Week2VariablesMathComments.pdf


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RHHS Compsci 2016

>​ and
ex. if (noOfStudents >= 20 ​and ​noOfStudents <=30): When separating ifs using ‘and’, the
entire condition satisfies if and only if both statements are true. In this example, in order to
execute the if-statement the noOfStudents must be between 20 and 30 inclusive.
>​ or
ex. if (nameOfPet == “Steve” ​or ​nameOfPet == “Bill”): ​When separating ifs using ‘or’, the entire
condition satisfies if either statement is true. In this example, if the name of the pet is ​either
“Steve” or “Bill” then the if-statement will execute.
>​not
ex. if (​not height < 95): ​Using ‘not’ or “!” simply flips your condition backwards and returns
false if the condition is satisfied and true if it is. In this case, it would return true only if height
>= 95.

INPUT
To obtain input from the user, you can use the ​input() function. But in order to do that, you
need to assign a variable to it (see the review section). For example, if you wanted to get the
user’s name, then you would assign the input to a name variable, like this: ​userName =
input()

However, if you would like to assign the input to a variable other than a string, you will have
to convert it to the target variable type. For example, if I wanted to get their height, I would
have to make the input into a float: h​ eight = float(input()) . The f​ loat(x) part means that
whatever is inside the parentheses will be converted into a float number.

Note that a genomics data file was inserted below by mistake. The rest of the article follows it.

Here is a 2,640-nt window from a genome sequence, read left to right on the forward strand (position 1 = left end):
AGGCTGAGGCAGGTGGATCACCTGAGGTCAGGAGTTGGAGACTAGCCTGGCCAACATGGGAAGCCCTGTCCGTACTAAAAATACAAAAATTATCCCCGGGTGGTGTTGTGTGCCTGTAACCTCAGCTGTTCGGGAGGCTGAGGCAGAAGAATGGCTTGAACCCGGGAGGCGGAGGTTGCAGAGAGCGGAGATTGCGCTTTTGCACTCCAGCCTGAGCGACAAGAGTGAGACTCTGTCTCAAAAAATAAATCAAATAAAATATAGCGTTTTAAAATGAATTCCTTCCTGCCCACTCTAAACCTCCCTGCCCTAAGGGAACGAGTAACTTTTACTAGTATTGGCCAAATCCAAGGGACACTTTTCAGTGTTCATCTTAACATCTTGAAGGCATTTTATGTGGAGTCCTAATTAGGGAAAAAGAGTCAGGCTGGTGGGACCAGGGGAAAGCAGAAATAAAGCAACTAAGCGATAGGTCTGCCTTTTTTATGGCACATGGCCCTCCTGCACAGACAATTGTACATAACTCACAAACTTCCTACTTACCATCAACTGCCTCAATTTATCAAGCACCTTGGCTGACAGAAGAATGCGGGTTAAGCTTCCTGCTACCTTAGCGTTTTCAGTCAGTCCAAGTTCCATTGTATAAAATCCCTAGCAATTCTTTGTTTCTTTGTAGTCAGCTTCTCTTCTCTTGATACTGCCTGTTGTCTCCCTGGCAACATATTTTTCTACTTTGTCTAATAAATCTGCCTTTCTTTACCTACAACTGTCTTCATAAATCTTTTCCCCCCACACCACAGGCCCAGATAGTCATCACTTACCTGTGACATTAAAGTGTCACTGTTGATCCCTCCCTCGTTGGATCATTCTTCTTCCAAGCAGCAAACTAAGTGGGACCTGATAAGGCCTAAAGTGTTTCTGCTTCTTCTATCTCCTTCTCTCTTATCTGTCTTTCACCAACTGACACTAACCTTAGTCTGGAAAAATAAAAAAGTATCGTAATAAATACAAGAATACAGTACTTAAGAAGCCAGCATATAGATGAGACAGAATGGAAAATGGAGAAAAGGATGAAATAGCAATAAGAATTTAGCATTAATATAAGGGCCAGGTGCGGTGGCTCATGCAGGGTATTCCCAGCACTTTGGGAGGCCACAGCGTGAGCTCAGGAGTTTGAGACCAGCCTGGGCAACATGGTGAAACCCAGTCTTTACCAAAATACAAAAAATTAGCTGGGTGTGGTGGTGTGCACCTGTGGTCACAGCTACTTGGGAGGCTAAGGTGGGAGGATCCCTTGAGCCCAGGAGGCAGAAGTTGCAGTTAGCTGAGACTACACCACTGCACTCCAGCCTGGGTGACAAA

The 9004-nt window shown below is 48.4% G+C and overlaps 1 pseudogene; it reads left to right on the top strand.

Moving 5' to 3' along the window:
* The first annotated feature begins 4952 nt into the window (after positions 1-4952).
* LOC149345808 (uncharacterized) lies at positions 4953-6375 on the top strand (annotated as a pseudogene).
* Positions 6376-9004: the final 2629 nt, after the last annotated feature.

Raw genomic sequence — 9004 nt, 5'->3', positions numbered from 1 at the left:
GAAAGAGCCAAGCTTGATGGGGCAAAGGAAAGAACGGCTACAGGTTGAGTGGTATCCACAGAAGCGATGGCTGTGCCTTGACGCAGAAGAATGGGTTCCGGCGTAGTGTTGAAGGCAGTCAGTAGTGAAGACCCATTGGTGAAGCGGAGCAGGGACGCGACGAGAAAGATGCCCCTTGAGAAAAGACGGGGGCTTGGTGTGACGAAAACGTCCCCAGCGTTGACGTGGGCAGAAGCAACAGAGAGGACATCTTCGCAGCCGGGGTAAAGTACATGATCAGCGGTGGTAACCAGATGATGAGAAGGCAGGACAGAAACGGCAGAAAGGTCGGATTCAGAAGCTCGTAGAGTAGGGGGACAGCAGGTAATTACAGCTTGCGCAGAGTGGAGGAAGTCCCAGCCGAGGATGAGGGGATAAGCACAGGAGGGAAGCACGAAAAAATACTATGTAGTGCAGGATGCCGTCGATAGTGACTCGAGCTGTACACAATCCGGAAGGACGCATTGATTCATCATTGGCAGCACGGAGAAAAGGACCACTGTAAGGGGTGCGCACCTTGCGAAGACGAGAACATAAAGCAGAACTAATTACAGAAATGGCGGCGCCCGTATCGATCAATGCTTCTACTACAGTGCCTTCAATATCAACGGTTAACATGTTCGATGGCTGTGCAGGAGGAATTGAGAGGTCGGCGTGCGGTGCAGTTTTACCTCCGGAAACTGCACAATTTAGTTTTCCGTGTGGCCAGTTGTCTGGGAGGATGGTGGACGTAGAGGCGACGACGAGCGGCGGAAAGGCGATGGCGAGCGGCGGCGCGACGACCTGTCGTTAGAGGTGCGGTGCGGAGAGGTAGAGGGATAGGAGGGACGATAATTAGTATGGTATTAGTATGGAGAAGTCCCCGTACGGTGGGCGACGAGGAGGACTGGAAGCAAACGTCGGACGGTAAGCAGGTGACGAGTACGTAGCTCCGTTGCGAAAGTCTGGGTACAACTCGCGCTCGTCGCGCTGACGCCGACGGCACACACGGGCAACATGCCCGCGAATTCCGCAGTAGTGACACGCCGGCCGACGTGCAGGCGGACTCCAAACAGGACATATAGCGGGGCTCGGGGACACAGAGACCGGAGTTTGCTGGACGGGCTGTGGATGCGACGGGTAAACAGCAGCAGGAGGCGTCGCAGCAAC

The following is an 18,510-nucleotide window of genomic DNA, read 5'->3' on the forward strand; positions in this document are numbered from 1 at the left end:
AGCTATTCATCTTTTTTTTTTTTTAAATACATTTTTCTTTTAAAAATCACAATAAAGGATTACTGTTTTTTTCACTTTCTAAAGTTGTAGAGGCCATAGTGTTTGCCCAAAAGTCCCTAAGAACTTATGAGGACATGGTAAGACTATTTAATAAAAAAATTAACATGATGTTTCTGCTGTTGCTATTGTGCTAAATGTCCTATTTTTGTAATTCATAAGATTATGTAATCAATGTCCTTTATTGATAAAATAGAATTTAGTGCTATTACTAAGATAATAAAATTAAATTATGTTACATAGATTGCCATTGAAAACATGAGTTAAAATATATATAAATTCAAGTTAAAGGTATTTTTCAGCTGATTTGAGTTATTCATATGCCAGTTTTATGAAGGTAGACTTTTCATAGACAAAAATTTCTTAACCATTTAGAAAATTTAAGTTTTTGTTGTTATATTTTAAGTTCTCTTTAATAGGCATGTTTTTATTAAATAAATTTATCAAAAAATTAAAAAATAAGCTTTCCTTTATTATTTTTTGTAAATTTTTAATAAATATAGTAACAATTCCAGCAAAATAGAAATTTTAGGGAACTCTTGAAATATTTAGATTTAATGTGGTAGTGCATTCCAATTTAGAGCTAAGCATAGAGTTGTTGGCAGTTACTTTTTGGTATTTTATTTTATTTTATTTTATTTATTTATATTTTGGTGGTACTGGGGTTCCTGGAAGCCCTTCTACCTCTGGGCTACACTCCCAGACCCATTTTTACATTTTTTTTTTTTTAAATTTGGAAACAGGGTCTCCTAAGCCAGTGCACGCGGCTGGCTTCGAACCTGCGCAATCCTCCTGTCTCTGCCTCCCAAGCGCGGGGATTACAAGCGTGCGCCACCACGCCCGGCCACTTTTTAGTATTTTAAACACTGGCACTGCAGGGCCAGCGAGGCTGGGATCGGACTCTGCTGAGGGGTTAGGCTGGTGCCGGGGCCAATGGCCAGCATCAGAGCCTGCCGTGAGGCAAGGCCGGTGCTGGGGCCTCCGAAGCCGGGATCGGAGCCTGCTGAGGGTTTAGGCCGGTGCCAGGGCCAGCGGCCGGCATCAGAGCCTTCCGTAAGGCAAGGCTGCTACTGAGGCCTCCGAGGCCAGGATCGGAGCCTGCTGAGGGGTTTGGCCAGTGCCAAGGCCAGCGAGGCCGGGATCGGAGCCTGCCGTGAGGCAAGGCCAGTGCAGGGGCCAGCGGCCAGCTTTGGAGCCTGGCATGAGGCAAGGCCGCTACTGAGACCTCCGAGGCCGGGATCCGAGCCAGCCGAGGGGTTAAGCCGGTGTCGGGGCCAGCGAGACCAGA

COMMENTING
You may be wondering about the weird red stuff you sometimes see at the top of examples.
Comments are portions of code that don’t run or affect code execution at all. They act to
describe portions of code for the programmer to read so he/she understands exactly what is
going on in the program at all times. They can also be used to remind the programmer what
still needs to be done.
You may be able to remember what a simple piece of code does or easily decipher what it
means, but in longer and more complex programs it is impossible to recall what everything
does or repair broken pieces of code without the necessary descriptions.
Think of your code as a collection of several cans of food:
You may be able to memorize the contents of each can based on its
size and shape, but it might not be so easy to remember when you
come back a few weeks later or if you had hundreds of cans. It
would also be really hard to explain to other people.
The easiest way to solve this problem is to add nice labels:
← Unlabeled vs. Labeled cans (Which is nicer?)